The push on green technology has recently resulted in a number of advancements in the field of solar energy. A lot of work is being done to make them more efficient, robust, less intensive, and more cost efficient. Researchers at the California Institute of Technology in Pasadena, have found a way to make flexible solar cells with silicon wires.
These solar cells would use a mere 1 percent of the silicon per cell area, as compared to conventional solar wafers. This technology may have application in solar fabrics and the like, but the most important part would be making solar cells cheaper, and less fragile.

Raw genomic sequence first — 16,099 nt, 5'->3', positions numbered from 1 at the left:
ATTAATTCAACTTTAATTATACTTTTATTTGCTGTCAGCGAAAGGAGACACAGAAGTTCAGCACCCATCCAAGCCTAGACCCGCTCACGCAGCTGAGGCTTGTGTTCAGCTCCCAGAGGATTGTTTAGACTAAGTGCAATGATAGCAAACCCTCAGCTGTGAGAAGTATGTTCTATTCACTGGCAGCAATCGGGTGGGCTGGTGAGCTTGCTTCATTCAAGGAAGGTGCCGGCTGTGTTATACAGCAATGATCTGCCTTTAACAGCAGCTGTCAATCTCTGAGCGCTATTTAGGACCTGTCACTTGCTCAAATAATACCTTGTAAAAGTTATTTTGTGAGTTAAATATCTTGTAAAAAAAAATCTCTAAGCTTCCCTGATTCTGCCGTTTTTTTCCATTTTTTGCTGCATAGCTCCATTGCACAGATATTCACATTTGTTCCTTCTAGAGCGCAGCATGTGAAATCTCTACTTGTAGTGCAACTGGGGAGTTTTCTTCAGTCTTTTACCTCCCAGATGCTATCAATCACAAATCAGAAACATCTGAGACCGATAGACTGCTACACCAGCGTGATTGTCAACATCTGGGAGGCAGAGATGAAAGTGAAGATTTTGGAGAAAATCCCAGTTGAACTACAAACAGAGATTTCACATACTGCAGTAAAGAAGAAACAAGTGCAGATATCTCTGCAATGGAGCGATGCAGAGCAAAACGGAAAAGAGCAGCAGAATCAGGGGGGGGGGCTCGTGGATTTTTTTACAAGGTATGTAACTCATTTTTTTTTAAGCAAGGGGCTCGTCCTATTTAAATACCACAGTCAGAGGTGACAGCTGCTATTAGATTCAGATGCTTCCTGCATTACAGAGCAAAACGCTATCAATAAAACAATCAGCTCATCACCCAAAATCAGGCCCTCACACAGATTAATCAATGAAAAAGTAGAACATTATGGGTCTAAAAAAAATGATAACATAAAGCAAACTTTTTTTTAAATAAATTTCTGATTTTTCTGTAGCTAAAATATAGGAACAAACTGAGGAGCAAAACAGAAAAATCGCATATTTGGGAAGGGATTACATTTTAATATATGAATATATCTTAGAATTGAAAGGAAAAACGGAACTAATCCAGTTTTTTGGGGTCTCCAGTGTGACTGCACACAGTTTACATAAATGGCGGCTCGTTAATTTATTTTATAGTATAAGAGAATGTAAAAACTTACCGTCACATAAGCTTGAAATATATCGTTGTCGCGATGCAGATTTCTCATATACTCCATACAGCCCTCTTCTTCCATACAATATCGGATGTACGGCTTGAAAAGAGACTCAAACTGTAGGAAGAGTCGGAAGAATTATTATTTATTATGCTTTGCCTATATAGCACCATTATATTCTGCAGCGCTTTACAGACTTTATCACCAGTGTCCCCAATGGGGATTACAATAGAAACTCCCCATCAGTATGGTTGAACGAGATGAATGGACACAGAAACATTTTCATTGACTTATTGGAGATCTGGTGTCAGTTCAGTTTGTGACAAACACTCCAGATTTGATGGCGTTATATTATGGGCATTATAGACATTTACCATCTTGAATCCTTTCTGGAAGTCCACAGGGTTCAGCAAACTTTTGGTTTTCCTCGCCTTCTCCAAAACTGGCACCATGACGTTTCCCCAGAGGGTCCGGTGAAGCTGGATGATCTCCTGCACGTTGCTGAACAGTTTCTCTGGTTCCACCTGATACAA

Silicon is by far the most commonly used, and as of now, the most efficient material used for mass producing solar cells. Silicon wafers however, are fragile; the new technology bypasses this problem by using organic films in combination with Silicon. This makes the material less fragile, more dependable and cost efficient. Efficiency of such solar cells is likely to be in the range of 15 to 20 percent, similar to contemporary cells used in domestic installations.